All of them stress me out and steal my time. I drop my 19-year-old son off at his fire academy training by 8 a.m. before heading to work in my little Ford Fiesta to the downtown area of Tampa. Traffic, road construction and detours, as well as rude drivers, are all giving me gray hair in my early 40s. Although I'm a Christian woman, I hear myself cursing as drivers cut me off or fail to yield.

I wasn't surprised to read a recent article from The Week that points out the 45-minute daily commute can ruin a person's health and marriage. Since I've had this particular commute for the past three years to my job as an editor for a media company, I've gained about 20 pounds. Experts say people who have longer commutes have higher body-mass indexes and blood pressure. Because I'm delayed in traffic, I end up stopping for carryout instead of making my husband and son a healthy home-cooked meal every night like I used to do.

No matter which route I take for my commute, there are always headaches.

My son and I wake up at 6 a.m. Monday through Thursday to get him to the student training center for firefighters by 8 a.m. I pick him up on my way home from work at the end of the day, which means we end up battling rush hour traffic for at least an hour. We are usually too exhausted to do anything other than turn in for bed early, which stresses my marriage.

Long commute damaged health and marriage

Morris Armstrong of Danbury, Conn., has commuted for 40 years and understands the costs are not just in gas, train tickets and subway tokens. Commuting stole his time. From 1973 to 1995, he’d wake at 4:30 a.m. every day for a nearly 90-minute commute to Manhattan, where he worked as a currency trader. A long day meant he’d arrive home at 8 p.m. It affected his marriage and his health. He writes:

That was the tradeoff for the job.

Of course, eating dinner late is not healthy and can lead to weight gain as well as preventing a good night's sleep. I always weighed in at about 180 pounds, and after a few years of commuting, my weight was 220. Sometimes I had trouble sleeping, and the cause was a combination of worrying about the markets and the late meals slowly digesting in my stomach. When you are only getting six or so hours of sleep, and one or two of those are restless, it takes its toll. Poor sleep habits can be a cause of weight gain, a vicious circle.

My wife, who worked locally when she did manage to keep a job, did not like being home alone. She felt lonely. I remember one evening when I got home a few hours later than usual because there had been an accident on Metro North. The train schedule was seriously disrupted. Rather than showing any sympathy, my wife yelled at me for being late, complaining that she was alone. Years later, while we were getting divorced, that evening came up in discussion.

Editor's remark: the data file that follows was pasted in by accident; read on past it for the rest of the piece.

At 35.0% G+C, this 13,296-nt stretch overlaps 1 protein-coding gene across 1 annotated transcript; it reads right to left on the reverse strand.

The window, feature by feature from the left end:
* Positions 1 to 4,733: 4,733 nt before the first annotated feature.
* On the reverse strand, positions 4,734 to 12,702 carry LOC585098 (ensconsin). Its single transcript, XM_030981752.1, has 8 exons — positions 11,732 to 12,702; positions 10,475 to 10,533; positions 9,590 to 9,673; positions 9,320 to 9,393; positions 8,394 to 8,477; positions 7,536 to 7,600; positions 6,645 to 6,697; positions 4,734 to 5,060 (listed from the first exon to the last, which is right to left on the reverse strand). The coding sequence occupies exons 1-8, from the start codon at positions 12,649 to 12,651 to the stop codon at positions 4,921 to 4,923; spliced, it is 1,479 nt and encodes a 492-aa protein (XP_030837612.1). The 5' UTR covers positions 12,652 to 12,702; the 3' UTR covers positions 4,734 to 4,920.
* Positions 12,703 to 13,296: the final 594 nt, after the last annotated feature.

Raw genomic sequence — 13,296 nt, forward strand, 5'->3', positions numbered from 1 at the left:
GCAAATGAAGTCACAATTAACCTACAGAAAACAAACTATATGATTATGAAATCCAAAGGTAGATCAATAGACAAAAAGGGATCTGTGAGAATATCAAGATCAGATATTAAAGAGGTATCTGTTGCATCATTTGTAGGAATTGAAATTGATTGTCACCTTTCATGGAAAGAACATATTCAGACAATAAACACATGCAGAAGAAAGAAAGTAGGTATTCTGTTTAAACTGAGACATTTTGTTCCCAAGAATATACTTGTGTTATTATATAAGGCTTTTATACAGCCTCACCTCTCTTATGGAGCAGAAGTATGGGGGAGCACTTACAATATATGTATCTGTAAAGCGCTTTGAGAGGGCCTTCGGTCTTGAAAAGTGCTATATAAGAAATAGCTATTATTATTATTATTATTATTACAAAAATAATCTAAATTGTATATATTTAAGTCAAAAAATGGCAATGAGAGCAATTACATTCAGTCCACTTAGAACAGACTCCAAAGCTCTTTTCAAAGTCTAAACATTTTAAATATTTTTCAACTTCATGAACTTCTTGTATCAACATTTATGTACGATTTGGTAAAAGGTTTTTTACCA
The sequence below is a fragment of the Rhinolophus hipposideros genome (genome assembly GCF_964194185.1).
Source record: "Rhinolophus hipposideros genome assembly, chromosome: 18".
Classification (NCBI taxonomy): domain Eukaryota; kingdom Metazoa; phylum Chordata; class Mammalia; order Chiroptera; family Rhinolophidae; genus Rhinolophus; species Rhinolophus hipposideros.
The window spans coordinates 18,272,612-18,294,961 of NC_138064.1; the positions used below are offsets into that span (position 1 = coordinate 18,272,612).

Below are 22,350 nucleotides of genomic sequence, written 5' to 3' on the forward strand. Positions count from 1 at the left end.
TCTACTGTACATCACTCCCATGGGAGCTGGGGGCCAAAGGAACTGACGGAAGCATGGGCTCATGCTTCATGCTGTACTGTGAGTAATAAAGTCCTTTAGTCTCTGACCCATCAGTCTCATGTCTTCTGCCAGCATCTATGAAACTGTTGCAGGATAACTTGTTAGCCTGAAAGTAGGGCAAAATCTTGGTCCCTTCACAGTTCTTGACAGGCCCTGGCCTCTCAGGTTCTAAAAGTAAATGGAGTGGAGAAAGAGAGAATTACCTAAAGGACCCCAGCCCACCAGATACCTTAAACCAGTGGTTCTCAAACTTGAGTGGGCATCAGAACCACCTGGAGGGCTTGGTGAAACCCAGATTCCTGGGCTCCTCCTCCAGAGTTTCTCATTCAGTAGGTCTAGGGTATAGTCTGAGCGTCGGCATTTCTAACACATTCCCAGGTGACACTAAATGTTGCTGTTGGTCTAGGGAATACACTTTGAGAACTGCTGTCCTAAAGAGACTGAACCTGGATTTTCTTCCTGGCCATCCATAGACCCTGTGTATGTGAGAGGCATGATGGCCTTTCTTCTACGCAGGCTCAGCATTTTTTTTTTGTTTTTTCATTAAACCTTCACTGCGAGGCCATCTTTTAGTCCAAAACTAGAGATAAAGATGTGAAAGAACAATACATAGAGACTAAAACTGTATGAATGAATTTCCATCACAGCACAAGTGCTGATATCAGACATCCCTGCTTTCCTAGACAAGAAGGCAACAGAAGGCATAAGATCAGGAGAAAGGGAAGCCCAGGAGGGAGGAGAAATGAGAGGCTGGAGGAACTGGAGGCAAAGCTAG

Ending my daily commute made me happier, healthier

Molly Golden of Rapid City, S.D., knows a harrowing drive isn’t limited to the big cities. Commuting in a city of 70,000 takes its pound of flesh, too. For a year and a half, she’d head out at 7:30 a.m. for a 25-minute drive to the other side of town. The commute exhausted her. She was spending $50 every two weeks on gas on a humble salary. She writes:

When I complained about my commuting hassles to my brother, who lives in Los Angeles and spends two hours a day driving (on a good day), he'd just laugh and tell me I was crazy: "A 30-minute drive to work is nothing!"

It wasn't nothing to me. I was incredibly unhappy with my daily drives, and the wear and tear on my already-beaten-up 1996 Buick Mercury Sable wasn't helping matters. As I became increasingly discontented with the commute, I also started despising my job. I fell asleep at my desk; called in sick to avoid making the drive in the snow; lost weight from the stress of it all; and gained grey hairs — even though I was still in my 20s. I knew it was time to make a change.

In June 2012, I quit my PR job and found a part-time position working with elderly people closer to my apartment. In fact, my new job only required me to cross the street on foot! The remainder of the time, I worked as a freelance writer and marketing consultant from home. My blood pressure lowered — and because of the time I saved driving, I had more time to prepare healthy meals and to exercise.

Not only was I happier, I was healthier, too.

Read more first-person accounts from the road:

Making the best of a long work commute

My long commute put stress on my new relationship

Substantial commutes to work are hurting us

Commuting in Alaska a different, but still aggravating, nightmare